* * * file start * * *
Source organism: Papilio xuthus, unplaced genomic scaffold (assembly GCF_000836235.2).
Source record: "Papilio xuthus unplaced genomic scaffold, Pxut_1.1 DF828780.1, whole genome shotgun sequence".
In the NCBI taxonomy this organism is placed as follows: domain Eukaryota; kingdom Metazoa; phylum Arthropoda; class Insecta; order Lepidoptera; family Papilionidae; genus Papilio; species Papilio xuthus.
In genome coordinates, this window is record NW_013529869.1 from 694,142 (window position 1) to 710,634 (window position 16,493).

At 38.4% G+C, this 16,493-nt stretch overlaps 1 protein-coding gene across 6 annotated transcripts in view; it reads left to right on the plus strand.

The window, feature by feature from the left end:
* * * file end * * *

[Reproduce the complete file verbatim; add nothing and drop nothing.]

Source organism: Papilio xuthus, unplaced genomic scaffold (assembly GCF_000836235.2).
Source record: "Papilio xuthus unplaced genomic scaffold, Pxut_1.1 DF828780.1, whole genome shotgun sequence".
In the NCBI taxonomy this organism is placed as follows: domain Eukaryota; kingdom Metazoa; phylum Arthropoda; class Insecta; order Lepidoptera; family Papilionidae; genus Papilio; species Papilio xuthus.
In genome coordinates, this window is record NW_013529869.1 from 694,142 (window position 1) to 710,634 (window position 16,493).

At 38.4% G+C, this 16,493-nt stretch overlaps 1 protein-coding gene across 6 annotated transcripts in view; it reads left to right on the plus strand.

The window, feature by feature from the left end: